(para. 59). When the SD merged with the State Secret Police
(Gestapo) to form the Head Office for Reich Security (RSHA),
the Accused occupied the role of Special Officer of Zionist
Affairs (para. 61). He was transferred to Vienna in 1938 to
administer the Central Office for the Emigration of Austrian
Jews (para. 64). His success was such that approximately
150,000 Austrian Jews were forced to emigrate and he was
appointed head of the new Reich Central Office for Jewish
Emigration in October 1939 (para. 65).
From the outbreak of the War to mid-1941, the Accused
devised and carried out the mass deportation of Jewish
persons from his role as the Special Referent for Emigration
and Evacuation within the RSHA (paras. 71-75) and explored
the possibility of setting up a slave Jewish state in Madagascar
(para. 76).
In early 1942, the Accused was appointed the Referant of the
RSHA in matters connected to the Final Solution (para. 88). In
implementing the Final Solution, the Accused received
information as to the number of persons to be expelled (para.
90), organised the transfer of money from evacuated Jews for
the disposal of the SS (para. 91), and oversaw the handling of
the transport of Jews (para. 93), not only in the Reich but also
in other countries (para. 98). In particular, he headed the
Eichmann Special Operations Unit in Hungary and did his
utmost to carry out the Final Solution (para. 111). These
Transport Jews» were taken to concentration camps and those
who were unfit for hard labour were exterminated immediately
(para. 145).
In autumn 1942, a cover up effort was begun as bodies in
mass graves were burned in an effort to hide the slaughter
(para. 148). The concentration camps were evacuated (para.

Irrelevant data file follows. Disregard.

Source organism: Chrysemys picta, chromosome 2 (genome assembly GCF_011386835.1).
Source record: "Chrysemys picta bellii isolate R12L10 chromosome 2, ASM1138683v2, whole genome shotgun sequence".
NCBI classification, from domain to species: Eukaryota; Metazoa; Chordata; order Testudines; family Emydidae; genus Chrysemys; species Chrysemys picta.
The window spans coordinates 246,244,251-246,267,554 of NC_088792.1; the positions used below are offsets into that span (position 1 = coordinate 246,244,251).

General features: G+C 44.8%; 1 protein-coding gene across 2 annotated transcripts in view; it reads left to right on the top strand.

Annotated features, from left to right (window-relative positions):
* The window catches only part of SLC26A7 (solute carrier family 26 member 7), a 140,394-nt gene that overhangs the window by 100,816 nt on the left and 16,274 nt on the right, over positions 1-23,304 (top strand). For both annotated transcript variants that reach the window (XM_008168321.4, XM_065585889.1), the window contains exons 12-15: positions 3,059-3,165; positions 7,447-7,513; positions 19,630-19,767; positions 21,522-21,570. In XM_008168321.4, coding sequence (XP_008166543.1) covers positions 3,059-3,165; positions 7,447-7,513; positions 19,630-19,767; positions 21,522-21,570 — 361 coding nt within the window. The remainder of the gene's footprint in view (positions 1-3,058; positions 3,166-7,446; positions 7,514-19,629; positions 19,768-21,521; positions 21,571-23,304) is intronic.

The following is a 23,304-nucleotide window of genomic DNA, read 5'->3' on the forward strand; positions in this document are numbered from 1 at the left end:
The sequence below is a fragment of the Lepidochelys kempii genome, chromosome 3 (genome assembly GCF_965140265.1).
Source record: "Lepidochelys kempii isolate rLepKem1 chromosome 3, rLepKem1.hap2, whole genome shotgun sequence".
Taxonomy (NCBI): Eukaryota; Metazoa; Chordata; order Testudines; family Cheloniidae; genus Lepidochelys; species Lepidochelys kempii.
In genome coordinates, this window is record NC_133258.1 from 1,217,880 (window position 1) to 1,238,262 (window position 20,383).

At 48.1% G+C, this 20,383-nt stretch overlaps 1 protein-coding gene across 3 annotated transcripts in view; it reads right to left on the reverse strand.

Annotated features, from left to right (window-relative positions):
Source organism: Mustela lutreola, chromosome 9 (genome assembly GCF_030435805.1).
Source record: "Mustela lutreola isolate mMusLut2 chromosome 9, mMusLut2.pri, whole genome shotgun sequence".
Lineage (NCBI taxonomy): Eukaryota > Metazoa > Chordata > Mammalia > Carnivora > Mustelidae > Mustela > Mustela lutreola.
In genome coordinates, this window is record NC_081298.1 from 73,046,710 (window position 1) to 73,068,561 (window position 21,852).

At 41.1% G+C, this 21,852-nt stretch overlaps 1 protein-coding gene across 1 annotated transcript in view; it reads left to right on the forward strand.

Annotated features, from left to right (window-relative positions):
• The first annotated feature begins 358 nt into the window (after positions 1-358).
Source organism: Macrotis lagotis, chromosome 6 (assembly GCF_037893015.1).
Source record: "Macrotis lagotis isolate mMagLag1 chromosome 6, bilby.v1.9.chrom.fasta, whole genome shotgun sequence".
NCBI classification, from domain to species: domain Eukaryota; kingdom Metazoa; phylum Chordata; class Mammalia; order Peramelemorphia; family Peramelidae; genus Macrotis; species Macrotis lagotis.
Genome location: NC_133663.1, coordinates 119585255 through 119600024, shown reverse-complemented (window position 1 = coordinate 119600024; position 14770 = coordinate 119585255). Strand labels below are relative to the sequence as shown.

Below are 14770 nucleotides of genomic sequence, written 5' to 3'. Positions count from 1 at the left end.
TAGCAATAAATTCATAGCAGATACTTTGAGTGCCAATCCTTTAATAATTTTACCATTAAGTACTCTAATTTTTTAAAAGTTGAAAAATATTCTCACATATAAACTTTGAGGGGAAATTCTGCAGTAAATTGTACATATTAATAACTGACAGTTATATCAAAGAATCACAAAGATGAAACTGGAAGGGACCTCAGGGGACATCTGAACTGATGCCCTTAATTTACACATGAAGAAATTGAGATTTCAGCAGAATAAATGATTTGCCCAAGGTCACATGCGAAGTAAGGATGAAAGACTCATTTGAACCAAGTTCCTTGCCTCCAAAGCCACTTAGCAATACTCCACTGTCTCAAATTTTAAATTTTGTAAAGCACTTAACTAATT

149) – the Accused in particular was responsible for all
administrative matters connected with the Terezin Ghetto
(para. 152) and the camp at Bergen-Belsen (para. 153).
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Core legal questions


Does the District Court of Jerusalem have jurisdiction
to try the case in light of the fact that Eichmann is a foreign
national and crimes were committed on foreign territory?



In the affirmative, is jurisdiction negated by the
abduction of the Accused from a foreign country?



Is obeying superior orders a defence excluding
criminal responsibility?

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Specific legal rules and provisions



Section 19 of the Criminal Code Ordinance of 1936.
Sections 1(a)(1),(2),(3), 1(b) and 8 of the the Nazis
and Nazi Collaborators (Punishment) Law.

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Court's holding and analysis
The Court’s jurisdiction is founded upon it by the Nazis and
Nazi Collaborators (Punishment) Law 5710-1950. This law
does not violate the principles of international law (para. 10).
Israel’s “right to punish” is founded on two elements. First, the
universal character of the crimes in question, which are grave
offences against the law of nations itself and, in the absence of
an international court, grant jurisdiction to any domestic court
(para. 12). Second, the specific character of the crimes, which
was the extermination of the Jewish people, provides the
necessary linking point between the Accused and the newlyfounded State of Israel, a State established and recognised as